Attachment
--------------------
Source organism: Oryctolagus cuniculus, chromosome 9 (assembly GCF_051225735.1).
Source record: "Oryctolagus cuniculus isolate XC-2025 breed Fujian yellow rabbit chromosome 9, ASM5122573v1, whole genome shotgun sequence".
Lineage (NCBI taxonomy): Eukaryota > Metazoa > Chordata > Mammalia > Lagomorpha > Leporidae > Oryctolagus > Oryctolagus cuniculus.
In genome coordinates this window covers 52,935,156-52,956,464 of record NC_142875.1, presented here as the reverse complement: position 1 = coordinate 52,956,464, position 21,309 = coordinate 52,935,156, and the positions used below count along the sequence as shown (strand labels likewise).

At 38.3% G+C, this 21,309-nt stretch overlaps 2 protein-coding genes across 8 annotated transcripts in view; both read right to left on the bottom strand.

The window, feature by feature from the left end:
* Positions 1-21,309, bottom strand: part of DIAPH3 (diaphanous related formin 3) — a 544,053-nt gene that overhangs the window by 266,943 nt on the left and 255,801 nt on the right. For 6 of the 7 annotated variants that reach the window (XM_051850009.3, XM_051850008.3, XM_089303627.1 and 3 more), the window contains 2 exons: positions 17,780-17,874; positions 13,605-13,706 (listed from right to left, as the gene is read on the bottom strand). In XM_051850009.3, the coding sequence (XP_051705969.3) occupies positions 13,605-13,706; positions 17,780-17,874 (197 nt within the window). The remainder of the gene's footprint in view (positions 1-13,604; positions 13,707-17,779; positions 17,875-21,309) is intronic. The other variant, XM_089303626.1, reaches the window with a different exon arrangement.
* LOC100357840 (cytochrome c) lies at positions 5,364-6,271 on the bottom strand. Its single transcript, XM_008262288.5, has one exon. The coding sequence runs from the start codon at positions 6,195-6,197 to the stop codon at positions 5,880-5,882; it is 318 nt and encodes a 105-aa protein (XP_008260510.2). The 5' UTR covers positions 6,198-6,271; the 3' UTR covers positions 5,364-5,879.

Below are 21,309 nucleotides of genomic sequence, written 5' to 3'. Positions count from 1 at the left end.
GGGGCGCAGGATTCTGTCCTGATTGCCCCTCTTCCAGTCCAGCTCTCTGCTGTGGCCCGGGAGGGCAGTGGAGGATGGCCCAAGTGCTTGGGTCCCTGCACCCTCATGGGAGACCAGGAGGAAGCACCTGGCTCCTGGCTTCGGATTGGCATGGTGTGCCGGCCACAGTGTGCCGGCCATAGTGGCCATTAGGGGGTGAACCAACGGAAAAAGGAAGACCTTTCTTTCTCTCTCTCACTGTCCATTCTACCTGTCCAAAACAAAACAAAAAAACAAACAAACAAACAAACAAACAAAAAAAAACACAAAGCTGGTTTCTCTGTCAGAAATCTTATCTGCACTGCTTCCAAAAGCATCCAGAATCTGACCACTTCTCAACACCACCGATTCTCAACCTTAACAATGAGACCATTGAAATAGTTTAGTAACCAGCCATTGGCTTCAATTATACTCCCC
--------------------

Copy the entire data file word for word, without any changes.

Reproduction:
Source organism: Oryctolagus cuniculus, chromosome 9 (assembly GCF_051225735.1).
Source record: "Oryctolagus cuniculus isolate XC-2025 breed Fujian yellow rabbit chromosome 9, ASM5122573v1, whole genome shotgun sequence".
Lineage (NCBI taxonomy): Eukaryota > Metazoa > Chordata > Mammalia > Lagomorpha > Leporidae > Oryctolagus > Oryctolagus cuniculus.
In genome coordinates this window covers 52,935,156-52,956,464 of record NC_142875.1, presented here as the reverse complement: position 1 = coordinate 52,956,464, position 21,309 = coordinate 52,935,156, and the positions used below count along the sequence as shown (strand labels likewise).

At 38.3% G+C, this 21,309-nt stretch overlaps 2 protein-coding genes across 8 annotated transcripts in view; both read right to left on the bottom strand.

The window, feature by feature from the left end:
* Positions 1-21,309, bottom strand: part of DIAPH3 (diaphanous related formin 3) — a 544,053-nt gene that overhangs the window by 266,943 nt on the left and 255,801 nt on the right. For 6 of the 7 annotated variants that reach the window (XM_051850009.3, XM_051850008.3, XM_089303627.1 and 3 more), the window contains 2 exons: positions 17,780-17,874; positions 13,605-13,706 (listed from right to left, as the gene is read on the bottom strand). In XM_051850009.3, the coding sequence (XP_051705969.3) occupies positions 13,605-13,706; positions 17,780-17,874 (197 nt within the window). The remainder of the gene's footprint in view (positions 1-13,604; positions 13,707-17,779; positions 17,875-21,309) is intronic. The other variant, XM_089303626.1, reaches the window with a different exon arrangement.
* LOC100357840 (cytochrome c) lies at positions 5,364-6,271 on the bottom strand. Its single transcript, XM_008262288.5, has one exon. The coding sequence runs from the start codon at positions 6,195-6,197 to the stop codon at positions 5,880-5,882; it is 318 nt and encodes a 105-aa protein (XP_008260510.2). The 5' UTR covers positions 6,198-6,271; the 3' UTR covers positions 5,364-5,879.

Below are 21,309 nucleotides of genomic sequence, written 5' to 3'. Positions count from 1 at the left end.
GGGGCGCAGGATTCTGTCCTGATTGCCCCTCTTCCAGTCCAGCTCTCTGCTGTGGCCCGGGAGGGCAGTGGAGGATGGCCCAAGTGCTTGGGTCCCTGCACCCTCATGGGAGACCAGGAGGAAGCACCTGGCTCCTGGCTTCGGATTGGCATGGTGTGCCGGCCACAGTGTGCCGGCCATAGTGGCCATTAGGGGGTGAACCAACGGAAAAAGGAAGACCTTTCTTTCTCTCTCTCACTGTCCATTCTACCTGTCCAAAACAAAACAAAAAAACAAACAAACAAACAAACAAACAAAAAAAAACACAAAGCTGGTTTCTCTGTCAGAAATCTTATCTGCACTGCTTCCAAAAGCATCCAGAATCTGACCACTTCTCAACACCACCGATTCTCAACCTTAACAATGAGACCATTGAAATAGTTTAGTAACCAGCCATTGGCTTCAATTATACTCCCC